A common example is a function or short comparison statement you write and pass into a function on a list that then performs a mapping or reduction on the list (e.g. to find a subset of items in the list that contain the value(s) your predicate function or statement is checking for).

For example, if I have a list or array of People objects and each object has an Age property, I can write a predicate …

(Person p) => (p.Age >= 18)

… that I pass into a select() function on the list to return only those people who are age 18 or older.

For example:

var australianDrinkingAgePeople = fullList.Select(Person p => p.Age >= 18);

In this case, it’s a shortcut for writing your own big for loops and if statements over the list (although there’s nothing to say that the select() statement doesn’t implement that logic behind the scenes).

SQL SERVER WHERE clause returns match when field contains trailing space

It’s nice to know you can still discover new things after 20 years in the industry.

Last week while investigating a defect of some data import work I’d done in SQL SERVER, one of my initial steps was to query the database for the imported records. For example:

SELECT * FROM [MyTable] WHERE [SomeField] = ‘SomeValue’;

That’s a standard, simple query. Nothing tricky about it.

However, what I had already discovered from inspecting the value returned to the application that uses it, is my value actually had a trailing space (i.e. ‘SomeValue ‘).

What surprised me was when I ran the query above it still returned the record.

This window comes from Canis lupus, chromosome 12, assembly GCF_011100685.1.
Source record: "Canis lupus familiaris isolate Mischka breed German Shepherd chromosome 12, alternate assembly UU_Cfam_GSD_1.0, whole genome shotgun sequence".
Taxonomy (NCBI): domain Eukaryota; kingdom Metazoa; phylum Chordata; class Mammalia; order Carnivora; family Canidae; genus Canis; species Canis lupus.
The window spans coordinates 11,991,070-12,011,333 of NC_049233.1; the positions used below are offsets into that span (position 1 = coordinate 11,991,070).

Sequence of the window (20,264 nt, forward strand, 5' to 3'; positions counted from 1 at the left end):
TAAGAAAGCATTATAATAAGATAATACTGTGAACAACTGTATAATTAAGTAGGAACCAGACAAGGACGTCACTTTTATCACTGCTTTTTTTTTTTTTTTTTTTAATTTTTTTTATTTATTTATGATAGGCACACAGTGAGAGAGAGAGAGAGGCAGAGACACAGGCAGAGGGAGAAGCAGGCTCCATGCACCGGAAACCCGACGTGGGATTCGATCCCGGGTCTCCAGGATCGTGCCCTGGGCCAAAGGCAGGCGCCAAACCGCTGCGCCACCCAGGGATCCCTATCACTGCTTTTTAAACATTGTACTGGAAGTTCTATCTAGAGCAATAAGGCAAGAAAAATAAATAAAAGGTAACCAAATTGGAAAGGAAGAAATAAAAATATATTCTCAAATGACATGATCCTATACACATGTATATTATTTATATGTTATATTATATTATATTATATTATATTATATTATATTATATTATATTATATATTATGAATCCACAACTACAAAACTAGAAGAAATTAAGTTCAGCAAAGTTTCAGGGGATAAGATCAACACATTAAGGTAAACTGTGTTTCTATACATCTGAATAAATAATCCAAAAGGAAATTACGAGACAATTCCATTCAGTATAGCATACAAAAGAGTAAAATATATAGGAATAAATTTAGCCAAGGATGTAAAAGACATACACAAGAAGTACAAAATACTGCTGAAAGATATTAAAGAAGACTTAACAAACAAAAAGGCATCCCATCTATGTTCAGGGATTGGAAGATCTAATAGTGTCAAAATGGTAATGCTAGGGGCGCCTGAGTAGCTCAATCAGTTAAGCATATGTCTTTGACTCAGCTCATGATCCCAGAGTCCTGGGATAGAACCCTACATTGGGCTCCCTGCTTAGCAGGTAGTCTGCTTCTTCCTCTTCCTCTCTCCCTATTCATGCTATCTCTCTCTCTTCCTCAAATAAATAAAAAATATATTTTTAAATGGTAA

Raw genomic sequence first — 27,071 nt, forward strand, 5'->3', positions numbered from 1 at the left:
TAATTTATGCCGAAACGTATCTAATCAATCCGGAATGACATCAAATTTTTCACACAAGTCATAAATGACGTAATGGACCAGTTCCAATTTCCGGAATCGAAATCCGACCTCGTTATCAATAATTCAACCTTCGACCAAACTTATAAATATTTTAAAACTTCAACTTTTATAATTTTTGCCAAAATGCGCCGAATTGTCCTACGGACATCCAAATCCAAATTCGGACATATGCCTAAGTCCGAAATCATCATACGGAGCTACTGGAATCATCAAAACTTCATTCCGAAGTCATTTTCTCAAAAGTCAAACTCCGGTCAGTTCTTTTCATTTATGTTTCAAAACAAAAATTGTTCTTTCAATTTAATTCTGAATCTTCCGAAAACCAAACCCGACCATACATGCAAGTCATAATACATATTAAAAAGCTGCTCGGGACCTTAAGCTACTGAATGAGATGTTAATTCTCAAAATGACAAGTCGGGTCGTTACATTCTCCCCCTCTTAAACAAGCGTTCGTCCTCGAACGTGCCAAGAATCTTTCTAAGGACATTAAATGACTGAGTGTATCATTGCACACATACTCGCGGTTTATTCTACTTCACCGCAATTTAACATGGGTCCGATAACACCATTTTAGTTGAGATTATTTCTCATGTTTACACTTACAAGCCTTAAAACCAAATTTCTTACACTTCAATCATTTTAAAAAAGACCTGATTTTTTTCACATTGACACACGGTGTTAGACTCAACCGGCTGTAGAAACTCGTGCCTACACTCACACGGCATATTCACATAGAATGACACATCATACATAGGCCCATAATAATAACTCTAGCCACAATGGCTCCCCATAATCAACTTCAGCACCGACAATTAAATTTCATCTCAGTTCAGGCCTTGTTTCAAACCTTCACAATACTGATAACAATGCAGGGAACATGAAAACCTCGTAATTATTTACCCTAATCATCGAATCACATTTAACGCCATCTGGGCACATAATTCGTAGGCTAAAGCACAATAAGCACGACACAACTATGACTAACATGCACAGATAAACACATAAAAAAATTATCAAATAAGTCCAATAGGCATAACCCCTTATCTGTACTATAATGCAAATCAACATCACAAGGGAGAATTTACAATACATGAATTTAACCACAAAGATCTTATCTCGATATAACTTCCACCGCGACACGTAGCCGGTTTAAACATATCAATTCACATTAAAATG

That is: [SomeField] actually equals ‘SomeValue ‘ (with a trailing space) in the database record, yet my comparison to ‘SomeValue’ (no trailing space) still returned the record.

It turns out this is a quirk of SQL SERVER’s implementation of SQL.
It also turns out in all my years working with databases I must have been cleansing my data enough to never encounter this (in this instance I was generating SQL statements in Excel and was explicitly told not to touch import values [some of which included an incorrect trailing space]).

Check out this StackExchange question for more information.

WordPress: An embedded page at widgets.wp.com says – Request failed. Returned status of 404

Key Stats:

  • Publication Date: 06 May 2016
  • WordPress Core Version: 4.9.5–en_AU
  • JetPack Version: 6.1

My WordPress-based Knowledge Base site has started displaying an unwanted JavaScript dialogue box on post pages saying:

An embedded page at widgets.wp.com says
Request failed. Returned status of 404


It turns out I’m not the only one with this issue (as this WordPress Support page indicates) and the problem looks to be coming from the JetPack plug-in.

After finding a few keywords on that support and testing on my own site, it turns out the problem is being caused by the “Show Likes.” feature on the post:


Untick the “Show Likes.” option and save the post again and the problem goes away.


Now we just need to wait for a fix from JetPack (which seems a bit slow coming).

Note for developers: This type of error should never be logged in the UI via a JavaScript dialogue box. Why? It’s truly bad user experience for non-technical end users (who in the case of WordPress websites are most likely to see it). Log it to the console instead.

Views on Software Development Team Leadership & People Management